In the mid-17th century, the beaver became the principal commodity in profitable international trade due to its lustrous fur. North American beaver pelts were in great demand, especially in Europe, for making felted hats, providing warmth and fashionable attire. Because of these events, the furry, wide-tailed animal will be forever immortalized as the State Animal of New York.
When the Ontario County Historical Society Museum in Canandaigua developed a new long-term exhibition exploring the history of Western New York, the beaver played quite a role in the story. But these dam-building critters shaped just one part of WNY’s illustrious past.
Developing the display
“Desires, Opportunities, Change: The Shaping of Western New York 1650 – 1797” opened at the Ontario County Historical Society Museum in late 2012. It explores complex alliances and struggles over trade, land ownership and settlement issues prompted by human desires and needs. A grant from the federal Institute for Museum and Library Services (IMLS) was matched by private donations and General Operating Support from the New York State Council on the Arts to create the society’s most expensive exhibit ever mounted. Preparation included three years of research, focus groups, surveys, educational webinars and blogs.
“Ontario County was at one time all of Western New York State,” explains Ed Varno, the society’s executive director. Ontario County did not exist with its present boundaries until 1823, and earlier included all, or parts of, six other counties. In 2007, the society broadened its mission to interpret the vast area Ontario County once encompassed.
Early on, Varno posed a few of the questions the exhibit aimed to explore: Why did the Iroquois and the Huron struggle for supremacy in the fur trade with the Europeans? Why did Jesuits risk injury and death to set up missions? Why did some colonists stay loyal to the British Cause? Why did Americans uproot their families to settle in the wilderness after the Revolution ended?
“We wanted as many perspectives as possible,” says the society’s Distance Learning Coordinator Ray Shedrick, who carried out much of the research. He and Varno undertook the planning with Society Educator Nancy Parsons, Curator Wilma Townsend and an exhibit consultant, Linda Norris, owner of Riverhill Associates. The team chose to have 12 near life-size figures representing diverse historic characters within four distinct chronologically ordered settings.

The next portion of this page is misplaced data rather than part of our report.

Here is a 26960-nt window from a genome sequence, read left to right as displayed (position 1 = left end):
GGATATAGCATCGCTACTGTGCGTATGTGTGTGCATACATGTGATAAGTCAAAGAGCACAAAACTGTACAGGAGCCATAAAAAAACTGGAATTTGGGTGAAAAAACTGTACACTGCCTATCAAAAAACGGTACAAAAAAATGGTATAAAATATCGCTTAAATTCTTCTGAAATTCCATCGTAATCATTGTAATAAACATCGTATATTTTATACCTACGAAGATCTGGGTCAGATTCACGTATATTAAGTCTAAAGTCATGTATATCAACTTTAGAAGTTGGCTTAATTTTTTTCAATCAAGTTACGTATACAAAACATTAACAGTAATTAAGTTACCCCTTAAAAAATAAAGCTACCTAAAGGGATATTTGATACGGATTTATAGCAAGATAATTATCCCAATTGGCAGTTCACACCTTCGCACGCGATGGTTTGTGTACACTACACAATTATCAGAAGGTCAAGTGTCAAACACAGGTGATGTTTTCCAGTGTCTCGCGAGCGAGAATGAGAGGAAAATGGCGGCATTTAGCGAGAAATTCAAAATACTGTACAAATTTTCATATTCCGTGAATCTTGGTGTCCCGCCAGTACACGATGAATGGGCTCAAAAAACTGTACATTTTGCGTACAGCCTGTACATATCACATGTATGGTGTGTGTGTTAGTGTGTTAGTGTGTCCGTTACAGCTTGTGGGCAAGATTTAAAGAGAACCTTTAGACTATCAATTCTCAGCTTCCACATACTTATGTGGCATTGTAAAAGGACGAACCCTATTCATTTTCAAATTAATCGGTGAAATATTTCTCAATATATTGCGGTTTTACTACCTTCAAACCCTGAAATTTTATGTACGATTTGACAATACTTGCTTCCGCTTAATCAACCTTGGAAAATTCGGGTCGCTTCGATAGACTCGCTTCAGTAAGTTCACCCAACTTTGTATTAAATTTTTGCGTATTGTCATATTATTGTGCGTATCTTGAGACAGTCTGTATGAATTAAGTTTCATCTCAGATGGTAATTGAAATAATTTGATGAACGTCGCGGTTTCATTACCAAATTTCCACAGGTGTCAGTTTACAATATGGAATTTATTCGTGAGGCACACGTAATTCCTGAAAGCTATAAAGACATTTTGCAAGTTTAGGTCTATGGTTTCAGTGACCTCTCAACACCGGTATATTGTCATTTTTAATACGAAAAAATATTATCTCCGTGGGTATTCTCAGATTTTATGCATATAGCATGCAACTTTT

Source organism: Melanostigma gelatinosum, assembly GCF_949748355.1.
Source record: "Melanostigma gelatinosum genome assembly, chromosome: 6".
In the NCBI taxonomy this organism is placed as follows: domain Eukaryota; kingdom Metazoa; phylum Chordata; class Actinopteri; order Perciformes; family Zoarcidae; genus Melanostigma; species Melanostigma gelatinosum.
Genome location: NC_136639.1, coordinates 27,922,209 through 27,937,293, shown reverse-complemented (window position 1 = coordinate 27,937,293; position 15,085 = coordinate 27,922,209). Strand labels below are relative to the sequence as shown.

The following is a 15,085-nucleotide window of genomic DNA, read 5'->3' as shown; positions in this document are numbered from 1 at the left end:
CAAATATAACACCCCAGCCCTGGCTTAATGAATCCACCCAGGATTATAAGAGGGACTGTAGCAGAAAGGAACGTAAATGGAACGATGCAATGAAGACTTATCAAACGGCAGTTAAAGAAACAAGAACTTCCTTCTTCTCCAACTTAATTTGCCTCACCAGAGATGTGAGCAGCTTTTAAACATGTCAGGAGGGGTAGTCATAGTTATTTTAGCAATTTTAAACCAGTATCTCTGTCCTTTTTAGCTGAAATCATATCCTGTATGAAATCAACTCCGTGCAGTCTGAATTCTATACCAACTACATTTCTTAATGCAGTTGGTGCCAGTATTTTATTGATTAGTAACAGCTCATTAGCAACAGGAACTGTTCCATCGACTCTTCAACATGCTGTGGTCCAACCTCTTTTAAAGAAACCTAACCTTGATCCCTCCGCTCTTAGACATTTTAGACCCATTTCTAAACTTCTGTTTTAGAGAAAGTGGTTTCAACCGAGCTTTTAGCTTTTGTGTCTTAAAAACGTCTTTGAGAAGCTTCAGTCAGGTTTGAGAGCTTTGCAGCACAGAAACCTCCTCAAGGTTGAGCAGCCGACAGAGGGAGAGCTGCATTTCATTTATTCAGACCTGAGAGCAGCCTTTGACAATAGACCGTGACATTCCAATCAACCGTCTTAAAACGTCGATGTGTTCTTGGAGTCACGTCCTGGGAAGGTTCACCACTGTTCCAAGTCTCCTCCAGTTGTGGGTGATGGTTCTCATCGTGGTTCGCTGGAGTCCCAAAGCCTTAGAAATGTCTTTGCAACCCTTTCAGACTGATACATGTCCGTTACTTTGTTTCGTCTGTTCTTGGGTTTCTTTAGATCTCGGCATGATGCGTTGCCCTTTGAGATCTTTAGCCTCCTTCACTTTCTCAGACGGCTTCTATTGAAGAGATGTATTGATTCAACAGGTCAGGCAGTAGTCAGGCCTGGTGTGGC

Varno says it balances “the desire to tell the story and at the same time simplify it for the public’s eye.”
They were the “movers and shakers,” explains Parsons of the Haudenosaunee (Iroquois), European (Dutch, French and English) and American personalities selected. The exhibit planners worked with representatives of Ganondagan State Historic Site in Victor to ensure accuracy of the Senecas’ role.
Represented in the first segment covering 1650 to 1700, is the Marquis de Denonville, the Governor General of New France whose army marched into the Seneca homeland with the mission to destroy France’s fur trade competitors. A curly wig, knee-length trousers and confrontational pose reflect the Marquis’ aristocratic bearing. Joining him is Arent Van Corlaer, a Dutch fur trader, and Onatah, who exemplifies a Seneca warrior. Together they introduce the period when there was “a ravenous competition to control the flow of the continent’s greatest commodity at the time, the beaver pelt,” writes researcher Shedrick.
Mary Jemison, one of three women selected to depict events, was chosen because of her unique identity as a white woman adopted as a child into a Seneca tribe. “As a full member of the tribe, she married, raised a family and was involved in all tribal activities. Her ability to communicate in English to those coming to settle here helped her adopted people to better understand the difficult challenges placed before them,” says Townsend. “I admire her for her ability to adapt to and fully embrace another culture as her own. She had lost her own family, yet was able to find love and full acceptance within the Seneca community.”
Oliver Phelps, who appears with Jemison in the segment dated 1784 to 1787, is referred to as “the founding father of Western New York” by Shedrick. “Without Phelps’ leadership,” reasons the researcher, “settlement would have taken much longer.” The land speculator from New England attracted Revolutionary War veterans. Many of these early settlers were well-educated and brought needed skills to the wilderness.
Something for everyone
The family friendly exhibit communicates on many levels. It displays rare artifacts like the Canandaigua Treaty (1794), which established peace and friendship between the young U.S. and the Six Nations, and also affirmed Haudenosaunee land rights.
There are two informative video clips and “hands-on, minds-on” interactive activities. Four size-appropriate activity centers will help younger visitors interpret key concepts of the period. They can barter at one center, communicate in European and Seneca languages at another, then face the struggle to survive on the frontier, and finally weigh in on future land development.
Ontario County Historical Society Museum
Where: 55 North Main St., Canandaigua
Admission: Free; donations are welcome
Hours: Tuesday through Friday, 10 a.m. to 4:30 p.m.; Saturday 11 a.m. to 3 p.m.; closed Sundays, Mondays and major holidays
by Laurel C. Wemett